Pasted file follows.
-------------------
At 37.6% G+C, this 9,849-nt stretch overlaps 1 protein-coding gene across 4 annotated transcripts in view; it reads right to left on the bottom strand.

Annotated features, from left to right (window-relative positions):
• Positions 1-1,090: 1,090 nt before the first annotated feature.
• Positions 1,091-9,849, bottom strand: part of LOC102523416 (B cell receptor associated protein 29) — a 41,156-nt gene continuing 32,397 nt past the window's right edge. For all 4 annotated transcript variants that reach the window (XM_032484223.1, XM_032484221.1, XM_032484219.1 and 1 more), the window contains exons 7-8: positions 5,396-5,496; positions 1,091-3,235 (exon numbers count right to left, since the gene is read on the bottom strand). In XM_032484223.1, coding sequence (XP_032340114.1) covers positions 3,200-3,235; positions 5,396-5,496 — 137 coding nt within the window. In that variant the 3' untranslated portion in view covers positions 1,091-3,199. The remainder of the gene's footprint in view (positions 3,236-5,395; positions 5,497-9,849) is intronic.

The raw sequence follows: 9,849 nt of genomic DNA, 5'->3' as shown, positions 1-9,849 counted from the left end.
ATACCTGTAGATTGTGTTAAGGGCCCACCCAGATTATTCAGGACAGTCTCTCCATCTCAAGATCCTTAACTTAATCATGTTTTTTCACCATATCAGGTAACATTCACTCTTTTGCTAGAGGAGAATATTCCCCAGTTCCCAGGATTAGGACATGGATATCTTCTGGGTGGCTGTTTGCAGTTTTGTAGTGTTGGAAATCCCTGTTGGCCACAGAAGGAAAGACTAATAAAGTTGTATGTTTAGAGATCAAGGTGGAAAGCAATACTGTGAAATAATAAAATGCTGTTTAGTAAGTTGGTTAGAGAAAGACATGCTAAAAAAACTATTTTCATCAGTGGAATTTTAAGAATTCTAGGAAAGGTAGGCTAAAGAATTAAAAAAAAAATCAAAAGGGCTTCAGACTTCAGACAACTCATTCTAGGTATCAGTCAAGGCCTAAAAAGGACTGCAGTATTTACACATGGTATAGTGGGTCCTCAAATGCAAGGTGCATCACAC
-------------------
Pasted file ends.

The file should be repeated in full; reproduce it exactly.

At 37.6% G+C, this 9,849-nt stretch overlaps 1 protein-coding gene across 4 annotated transcripts in view; it reads right to left on the bottom strand.

Annotated features, from left to right (window-relative positions):
• Positions 1-1,090: 1,090 nt before the first annotated feature.
• Positions 1,091-9,849, bottom strand: part of LOC102523416 (B cell receptor associated protein 29) — a 41,156-nt gene continuing 32,397 nt past the window's right edge. For all 4 annotated transcript variants that reach the window (XM_032484223.1, XM_032484221.1, XM_032484219.1 and 1 more), the window contains exons 7-8: positions 5,396-5,496; positions 1,091-3,235 (exon numbers count right to left, since the gene is read on the bottom strand). In XM_032484223.1, coding sequence (XP_032340114.1) covers positions 3,200-3,235; positions 5,396-5,496 — 137 coding nt within the window. In that variant the 3' untranslated portion in view covers positions 1,091-3,199. The remainder of the gene's footprint in view (positions 3,236-5,395; positions 5,497-9,849) is intronic.

The raw sequence follows: 9,849 nt of genomic DNA, 5'->3' as shown, positions 1-9,849 counted from the left end.
ATACCTGTAGATTGTGTTAAGGGCCCACCCAGATTATTCAGGACAGTCTCTCCATCTCAAGATCCTTAACTTAATCATGTTTTTTCACCATATCAGGTAACATTCACTCTTTTGCTAGAGGAGAATATTCCCCAGTTCCCAGGATTAGGACATGGATATCTTCTGGGTGGCTGTTTGCAGTTTTGTAGTGTTGGAAATCCCTGTTGGCCACAGAAGGAAAGACTAATAAAGTTGTATGTTTAGAGATCAAGGTGGAAAGCAATACTGTGAAATAATAAAATGCTGTTTAGTAAGTTGGTTAGAGAAAGACATGCTAAAAAAACTATTTTCATCAGTGGAATTTTAAGAATTCTAGGAAAGGTAGGCTAAAGAATTAAAAAAAAAATCAAAAGGGCTTCAGACTTCAGACAACTCATTCTAGGTATCAGTCAAGGCCTAAAAAGGACTGCAGTATTTACACATGGTATAGTGGGTCCTCAAATGCAAGGTGCATCACAC